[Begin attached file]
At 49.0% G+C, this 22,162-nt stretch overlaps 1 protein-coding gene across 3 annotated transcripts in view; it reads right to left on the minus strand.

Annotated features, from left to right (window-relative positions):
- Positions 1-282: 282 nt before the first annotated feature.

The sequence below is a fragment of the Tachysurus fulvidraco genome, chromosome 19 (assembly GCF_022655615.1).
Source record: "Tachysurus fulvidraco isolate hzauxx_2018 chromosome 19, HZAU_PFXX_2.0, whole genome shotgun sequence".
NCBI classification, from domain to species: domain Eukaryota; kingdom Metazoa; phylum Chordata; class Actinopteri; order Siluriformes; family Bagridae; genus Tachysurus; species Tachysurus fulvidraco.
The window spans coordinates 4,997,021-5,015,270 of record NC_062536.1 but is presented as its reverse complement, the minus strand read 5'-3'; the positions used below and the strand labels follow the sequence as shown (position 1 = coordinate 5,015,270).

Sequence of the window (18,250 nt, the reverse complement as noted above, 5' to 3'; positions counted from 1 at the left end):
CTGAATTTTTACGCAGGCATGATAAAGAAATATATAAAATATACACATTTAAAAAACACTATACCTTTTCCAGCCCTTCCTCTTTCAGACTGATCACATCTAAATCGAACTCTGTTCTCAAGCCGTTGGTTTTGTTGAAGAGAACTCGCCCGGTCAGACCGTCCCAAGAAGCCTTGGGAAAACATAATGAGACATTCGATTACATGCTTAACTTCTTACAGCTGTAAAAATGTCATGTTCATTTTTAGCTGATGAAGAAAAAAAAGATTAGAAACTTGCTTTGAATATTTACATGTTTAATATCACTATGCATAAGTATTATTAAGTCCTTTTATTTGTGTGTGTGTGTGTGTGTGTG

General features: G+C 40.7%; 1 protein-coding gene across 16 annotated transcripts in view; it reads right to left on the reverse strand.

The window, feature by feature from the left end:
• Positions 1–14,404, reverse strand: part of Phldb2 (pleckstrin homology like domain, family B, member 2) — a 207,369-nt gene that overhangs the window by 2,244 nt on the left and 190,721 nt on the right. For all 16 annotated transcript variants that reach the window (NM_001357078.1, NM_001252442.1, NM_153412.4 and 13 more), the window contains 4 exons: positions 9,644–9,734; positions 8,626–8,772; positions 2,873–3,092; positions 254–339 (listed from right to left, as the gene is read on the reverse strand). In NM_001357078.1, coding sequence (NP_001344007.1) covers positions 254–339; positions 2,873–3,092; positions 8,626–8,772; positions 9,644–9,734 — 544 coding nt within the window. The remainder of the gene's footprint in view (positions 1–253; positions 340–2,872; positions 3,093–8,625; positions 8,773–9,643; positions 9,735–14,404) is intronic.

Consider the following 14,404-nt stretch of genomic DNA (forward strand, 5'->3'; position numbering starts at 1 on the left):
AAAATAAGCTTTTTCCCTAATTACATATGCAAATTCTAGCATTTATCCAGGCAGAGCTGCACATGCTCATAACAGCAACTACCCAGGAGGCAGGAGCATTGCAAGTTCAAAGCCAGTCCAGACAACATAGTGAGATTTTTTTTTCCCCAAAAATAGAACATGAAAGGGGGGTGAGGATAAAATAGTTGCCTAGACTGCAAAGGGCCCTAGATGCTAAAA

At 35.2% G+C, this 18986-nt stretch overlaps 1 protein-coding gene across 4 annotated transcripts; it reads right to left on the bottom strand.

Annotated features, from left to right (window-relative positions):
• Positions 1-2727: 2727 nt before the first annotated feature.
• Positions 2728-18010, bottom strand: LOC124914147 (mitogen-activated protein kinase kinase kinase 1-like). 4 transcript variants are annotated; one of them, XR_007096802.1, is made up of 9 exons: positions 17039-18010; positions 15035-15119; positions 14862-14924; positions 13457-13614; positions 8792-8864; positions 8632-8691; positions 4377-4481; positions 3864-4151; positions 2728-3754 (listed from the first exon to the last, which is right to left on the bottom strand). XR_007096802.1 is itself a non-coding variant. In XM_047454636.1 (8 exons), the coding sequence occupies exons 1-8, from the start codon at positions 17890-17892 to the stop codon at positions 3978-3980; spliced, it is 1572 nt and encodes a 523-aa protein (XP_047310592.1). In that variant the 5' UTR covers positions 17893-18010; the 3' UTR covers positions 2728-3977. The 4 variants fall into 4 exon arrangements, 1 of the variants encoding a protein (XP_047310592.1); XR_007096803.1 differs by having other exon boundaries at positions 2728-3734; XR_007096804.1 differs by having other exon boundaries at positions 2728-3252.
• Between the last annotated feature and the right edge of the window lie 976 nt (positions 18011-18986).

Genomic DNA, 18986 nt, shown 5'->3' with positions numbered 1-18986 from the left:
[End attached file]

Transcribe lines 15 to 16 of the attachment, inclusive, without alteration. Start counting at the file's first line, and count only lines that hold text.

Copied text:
At 35.2% G+C, this 18986-nt stretch overlaps 1 protein-coding gene across 4 annotated transcripts; it reads right to left on the bottom strand.

Annotated features, from left to right (window-relative positions):